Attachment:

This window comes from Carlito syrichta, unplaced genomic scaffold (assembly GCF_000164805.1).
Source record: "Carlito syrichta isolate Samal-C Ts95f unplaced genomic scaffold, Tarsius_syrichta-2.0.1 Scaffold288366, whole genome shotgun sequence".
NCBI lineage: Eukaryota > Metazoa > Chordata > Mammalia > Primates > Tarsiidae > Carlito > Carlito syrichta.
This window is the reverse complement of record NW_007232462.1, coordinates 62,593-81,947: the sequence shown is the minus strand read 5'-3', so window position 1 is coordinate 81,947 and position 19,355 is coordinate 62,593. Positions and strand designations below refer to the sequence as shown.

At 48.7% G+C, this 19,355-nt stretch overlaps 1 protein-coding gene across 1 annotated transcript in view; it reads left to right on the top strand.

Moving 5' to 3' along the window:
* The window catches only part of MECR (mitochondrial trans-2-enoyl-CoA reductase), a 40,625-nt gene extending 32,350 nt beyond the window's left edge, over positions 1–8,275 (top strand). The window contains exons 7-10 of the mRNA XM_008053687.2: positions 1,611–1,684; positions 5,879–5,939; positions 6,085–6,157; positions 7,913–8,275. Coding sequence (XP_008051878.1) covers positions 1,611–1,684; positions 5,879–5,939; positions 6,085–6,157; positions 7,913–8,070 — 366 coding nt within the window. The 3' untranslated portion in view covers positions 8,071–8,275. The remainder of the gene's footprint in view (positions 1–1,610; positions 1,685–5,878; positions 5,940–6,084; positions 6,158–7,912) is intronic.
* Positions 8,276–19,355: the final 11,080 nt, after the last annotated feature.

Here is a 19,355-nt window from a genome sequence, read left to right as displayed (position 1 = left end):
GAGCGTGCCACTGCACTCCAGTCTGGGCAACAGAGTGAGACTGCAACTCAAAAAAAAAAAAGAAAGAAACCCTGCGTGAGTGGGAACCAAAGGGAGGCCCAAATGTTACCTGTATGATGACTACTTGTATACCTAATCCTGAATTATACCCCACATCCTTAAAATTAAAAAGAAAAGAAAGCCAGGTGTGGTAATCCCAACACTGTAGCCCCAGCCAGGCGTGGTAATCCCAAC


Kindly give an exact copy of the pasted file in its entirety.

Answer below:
This window comes from Carlito syrichta, unplaced genomic scaffold (assembly GCF_000164805.1).
Source record: "Carlito syrichta isolate Samal-C Ts95f unplaced genomic scaffold, Tarsius_syrichta-2.0.1 Scaffold288366, whole genome shotgun sequence".
NCBI lineage: Eukaryota > Metazoa > Chordata > Mammalia > Primates > Tarsiidae > Carlito > Carlito syrichta.
This window is the reverse complement of record NW_007232462.1, coordinates 62,593-81,947: the sequence shown is the minus strand read 5'-3', so window position 1 is coordinate 81,947 and position 19,355 is coordinate 62,593. Positions and strand designations below refer to the sequence as shown.

At 48.7% G+C, this 19,355-nt stretch overlaps 1 protein-coding gene across 1 annotated transcript in view; it reads left to right on the top strand.

Moving 5' to 3' along the window:
* The window catches only part of MECR (mitochondrial trans-2-enoyl-CoA reductase), a 40,625-nt gene extending 32,350 nt beyond the window's left edge, over positions 1–8,275 (top strand). The window contains exons 7-10 of the mRNA XM_008053687.2: positions 1,611–1,684; positions 5,879–5,939; positions 6,085–6,157; positions 7,913–8,275. Coding sequence (XP_008051878.1) covers positions 1,611–1,684; positions 5,879–5,939; positions 6,085–6,157; positions 7,913–8,070 — 366 coding nt within the window. The 3' untranslated portion in view covers positions 8,071–8,275. The remainder of the gene's footprint in view (positions 1–1,610; positions 1,685–5,878; positions 5,940–6,084; positions 6,158–7,912) is intronic.
* Positions 8,276–19,355: the final 11,080 nt, after the last annotated feature.

Here is a 19,355-nt window from a genome sequence, read left to right as displayed (position 1 = left end):
GAGCGTGCCACTGCACTCCAGTCTGGGCAACAGAGTGAGACTGCAACTCAAAAAAAAAAAAGAAAGAAACCCTGCGTGAGTGGGAACCAAAGGGAGGCCCAAATGTTACCTGTATGATGACTACTTGTATACCTAATCCTGAATTATACCCCACATCCTTAAAATTAAAAAGAAAAGAAAGCCAGGTGTGGTAATCCCAACACTGTAGCCCCAGCCAGGCGTGGTAATCCCAAC